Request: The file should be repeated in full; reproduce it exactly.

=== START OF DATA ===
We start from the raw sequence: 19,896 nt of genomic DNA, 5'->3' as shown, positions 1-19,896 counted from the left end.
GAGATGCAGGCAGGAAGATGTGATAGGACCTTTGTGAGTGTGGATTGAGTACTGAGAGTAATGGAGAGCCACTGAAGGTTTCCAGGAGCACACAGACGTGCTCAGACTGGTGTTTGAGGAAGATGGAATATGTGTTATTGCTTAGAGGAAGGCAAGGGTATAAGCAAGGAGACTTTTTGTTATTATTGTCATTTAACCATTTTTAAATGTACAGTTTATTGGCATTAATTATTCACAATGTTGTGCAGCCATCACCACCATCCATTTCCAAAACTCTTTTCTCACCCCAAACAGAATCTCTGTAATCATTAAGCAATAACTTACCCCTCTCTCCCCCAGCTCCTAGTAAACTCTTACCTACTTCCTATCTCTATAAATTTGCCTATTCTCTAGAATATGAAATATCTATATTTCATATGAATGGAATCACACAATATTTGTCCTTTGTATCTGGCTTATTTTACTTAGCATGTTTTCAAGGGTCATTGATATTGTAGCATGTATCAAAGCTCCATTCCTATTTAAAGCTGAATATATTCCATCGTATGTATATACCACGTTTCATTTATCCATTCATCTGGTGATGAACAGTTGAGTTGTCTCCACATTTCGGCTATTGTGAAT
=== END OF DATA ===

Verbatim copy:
We start from the raw sequence: 19,896 nt of genomic DNA, 5'->3' as shown, positions 1-19,896 counted from the left end.
GAGATGCAGGCAGGAAGATGTGATAGGACCTTTGTGAGTGTGGATTGAGTACTGAGAGTAATGGAGAGCCACTGAAGGTTTCCAGGAGCACACAGACGTGCTCAGACTGGTGTTTGAGGAAGATGGAATATGTGTTATTGCTTAGAGGAAGGCAAGGGTATAAGCAAGGAGACTTTTTGTTATTATTGTCATTTAACCATTTTTAAATGTACAGTTTATTGGCATTAATTATTCACAATGTTGTGCAGCCATCACCACCATCCATTTCCAAAACTCTTTTCTCACCCCAAACAGAATCTCTGTAATCATTAAGCAATAACTTACCCCTCTCTCCCCCAGCTCCTAGTAAACTCTTACCTACTTCCTATCTCTATAAATTTGCCTATTCTCTAGAATATGAAATATCTATATTTCATATGAATGGAATCACACAATATTTGTCCTTTGTATCTGGCTTATTTTACTTAGCATGTTTTCAAGGGTCATTGATATTGTAGCATGTATCAAAGCTCCATTCCTATTTAAAGCTGAATATATTCCATCGTATGTATATACCACGTTTCATTTATCCATTCATCTGGTGATGAACAGTTGAGTTGTCTCCACATTTCGGCTATTGTGAAT